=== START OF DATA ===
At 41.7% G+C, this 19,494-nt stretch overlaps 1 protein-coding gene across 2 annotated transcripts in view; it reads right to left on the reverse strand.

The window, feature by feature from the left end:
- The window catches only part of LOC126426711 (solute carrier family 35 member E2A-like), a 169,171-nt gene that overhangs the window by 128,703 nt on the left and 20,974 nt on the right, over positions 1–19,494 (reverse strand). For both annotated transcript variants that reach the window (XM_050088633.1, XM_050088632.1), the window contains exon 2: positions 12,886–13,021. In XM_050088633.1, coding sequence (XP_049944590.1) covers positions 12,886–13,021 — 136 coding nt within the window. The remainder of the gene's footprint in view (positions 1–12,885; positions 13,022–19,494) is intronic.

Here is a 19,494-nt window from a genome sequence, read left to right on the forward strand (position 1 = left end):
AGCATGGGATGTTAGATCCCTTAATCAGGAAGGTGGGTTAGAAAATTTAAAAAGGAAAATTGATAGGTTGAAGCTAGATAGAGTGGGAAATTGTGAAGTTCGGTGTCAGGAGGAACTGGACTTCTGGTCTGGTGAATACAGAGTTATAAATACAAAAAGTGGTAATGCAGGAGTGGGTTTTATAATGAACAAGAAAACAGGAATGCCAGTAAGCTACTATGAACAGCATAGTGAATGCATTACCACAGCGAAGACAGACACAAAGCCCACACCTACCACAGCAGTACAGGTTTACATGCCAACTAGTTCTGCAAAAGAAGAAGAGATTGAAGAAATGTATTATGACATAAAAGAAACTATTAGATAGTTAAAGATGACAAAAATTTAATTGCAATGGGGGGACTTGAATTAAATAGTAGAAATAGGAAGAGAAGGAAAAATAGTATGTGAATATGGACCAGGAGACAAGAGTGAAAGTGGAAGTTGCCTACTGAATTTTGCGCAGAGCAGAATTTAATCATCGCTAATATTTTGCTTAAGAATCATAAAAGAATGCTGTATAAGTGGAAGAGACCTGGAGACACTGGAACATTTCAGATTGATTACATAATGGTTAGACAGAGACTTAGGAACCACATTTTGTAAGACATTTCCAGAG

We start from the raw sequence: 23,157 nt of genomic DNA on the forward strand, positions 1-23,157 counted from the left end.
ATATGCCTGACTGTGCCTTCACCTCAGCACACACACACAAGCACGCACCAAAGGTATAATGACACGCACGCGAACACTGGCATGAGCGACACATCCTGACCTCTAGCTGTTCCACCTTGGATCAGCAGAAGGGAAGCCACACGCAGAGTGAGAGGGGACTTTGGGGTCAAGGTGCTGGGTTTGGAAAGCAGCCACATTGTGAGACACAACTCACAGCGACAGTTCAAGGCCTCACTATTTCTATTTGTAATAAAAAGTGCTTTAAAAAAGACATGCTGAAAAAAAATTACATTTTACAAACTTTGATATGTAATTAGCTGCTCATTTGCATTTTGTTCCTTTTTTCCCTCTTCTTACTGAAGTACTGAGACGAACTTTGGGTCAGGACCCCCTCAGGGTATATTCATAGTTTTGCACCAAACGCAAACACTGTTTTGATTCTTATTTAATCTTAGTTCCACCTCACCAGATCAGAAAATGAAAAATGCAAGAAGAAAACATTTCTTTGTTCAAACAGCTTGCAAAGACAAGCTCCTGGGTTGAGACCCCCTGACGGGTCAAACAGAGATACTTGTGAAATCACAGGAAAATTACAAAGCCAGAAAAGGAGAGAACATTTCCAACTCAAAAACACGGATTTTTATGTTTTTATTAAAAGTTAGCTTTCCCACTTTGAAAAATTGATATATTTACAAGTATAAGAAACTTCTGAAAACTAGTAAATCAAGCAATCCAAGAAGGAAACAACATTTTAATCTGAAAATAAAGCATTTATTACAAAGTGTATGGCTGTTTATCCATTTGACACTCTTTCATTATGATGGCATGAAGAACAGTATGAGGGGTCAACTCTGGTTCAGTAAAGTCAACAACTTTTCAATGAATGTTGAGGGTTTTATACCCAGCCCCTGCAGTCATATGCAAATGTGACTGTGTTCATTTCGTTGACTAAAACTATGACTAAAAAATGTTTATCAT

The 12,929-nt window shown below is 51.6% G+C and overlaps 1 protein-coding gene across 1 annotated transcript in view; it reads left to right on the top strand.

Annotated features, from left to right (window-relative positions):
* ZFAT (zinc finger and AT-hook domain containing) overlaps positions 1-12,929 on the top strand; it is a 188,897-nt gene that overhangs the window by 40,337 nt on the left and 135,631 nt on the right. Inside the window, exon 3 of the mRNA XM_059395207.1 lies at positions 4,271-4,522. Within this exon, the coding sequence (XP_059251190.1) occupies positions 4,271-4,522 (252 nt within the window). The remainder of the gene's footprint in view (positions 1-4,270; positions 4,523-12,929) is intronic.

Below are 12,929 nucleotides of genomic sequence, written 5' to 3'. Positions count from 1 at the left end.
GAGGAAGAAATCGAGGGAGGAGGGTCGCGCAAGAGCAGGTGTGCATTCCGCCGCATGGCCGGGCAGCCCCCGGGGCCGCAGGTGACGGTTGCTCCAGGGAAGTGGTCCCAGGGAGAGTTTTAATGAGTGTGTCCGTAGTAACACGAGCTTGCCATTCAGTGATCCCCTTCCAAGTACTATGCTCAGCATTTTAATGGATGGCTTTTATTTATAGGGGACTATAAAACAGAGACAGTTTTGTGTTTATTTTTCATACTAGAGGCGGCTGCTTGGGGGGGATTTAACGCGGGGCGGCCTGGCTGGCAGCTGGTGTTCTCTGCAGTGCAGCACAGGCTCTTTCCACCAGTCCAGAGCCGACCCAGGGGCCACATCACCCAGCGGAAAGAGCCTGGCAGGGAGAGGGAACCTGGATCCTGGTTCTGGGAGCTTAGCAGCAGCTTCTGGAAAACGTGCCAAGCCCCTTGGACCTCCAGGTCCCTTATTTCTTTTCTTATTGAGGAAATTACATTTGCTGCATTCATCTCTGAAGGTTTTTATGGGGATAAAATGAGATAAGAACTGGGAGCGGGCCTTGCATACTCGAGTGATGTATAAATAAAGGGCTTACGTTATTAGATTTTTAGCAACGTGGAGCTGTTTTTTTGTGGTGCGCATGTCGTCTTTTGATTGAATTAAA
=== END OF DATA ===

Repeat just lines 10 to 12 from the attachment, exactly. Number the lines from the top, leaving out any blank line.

* ZFAT (zinc finger and AT-hook domain containing) overlaps positions 1-12,929 on the top strand; it is a 188,897-nt gene that overhangs the window by 40,337 nt on the left and 135,631 nt on the right. Inside the window, exon 3 of the mRNA XM_059395207.1 lies at positions 4,271-4,522. Within this exon, the coding sequence (XP_059251190.1) occupies positions 4,271-4,522 (252 nt within the window). The remainder of the gene's footprint in view (positions 1-4,270; positions 4,523-12,929) is intronic.

Below are 12,929 nucleotides of genomic sequence, written 5' to 3'. Positions count from 1 at the left end.
GAGGAAGAAATCGAGGGAGGAGGGTCGCGCAAGAGCAGGTGTGCATTCCGCCGCATGGCCGGGCAGCCCCCGGGGCCGCAGGTGACGGTTGCTCCAGGGAAGTGGTCCCAGGGAGAGTTTTAATGAGTGTGTCCGTAGTAACACGAGCTTGCCATTCAGTGATCCCCTTCCAAGTACTATGCTCAGCATTTTAATGGATGGCTTTTATTTATAGGGGACTATAAAACAGAGACAGTTTTGTGTTTATTTTTCATACTAGAGGCGGCTGCTTGGGGGGGATTTAACGCGGGGCGGCCTGGCTGGCAGCTGGTGTTCTCTGCAGTGCAGCACAGGCTCTTTCCACCAGTCCAGAGCCGACCCAGGGGCCACATCACCCAGCGGAAAGAGCCTGGCAGGGAGAGGGAACCTGGATCCTGGTTCTGGGAGCTTAGCAGCAGCTTCTGGAAAACGTGCCAAGCCCCTTGGACCTCCAGGTCCCTTATTTCTTTTCTTATTGAGGAAATTACATTTGCTGCATTCATCTCTGAAGGTTTTTATGGGGATAAAATGAGATAAGAACTGGGAGCGGGCCTTGCATACTCGAGTGATGTATAAATAAAGGGCTTACGTTATTAGATTTTTAGCAACGTGGAGCTGTTTTTTTGTGGTGCGCATGTCGTCTTTTGATTGAATTAAA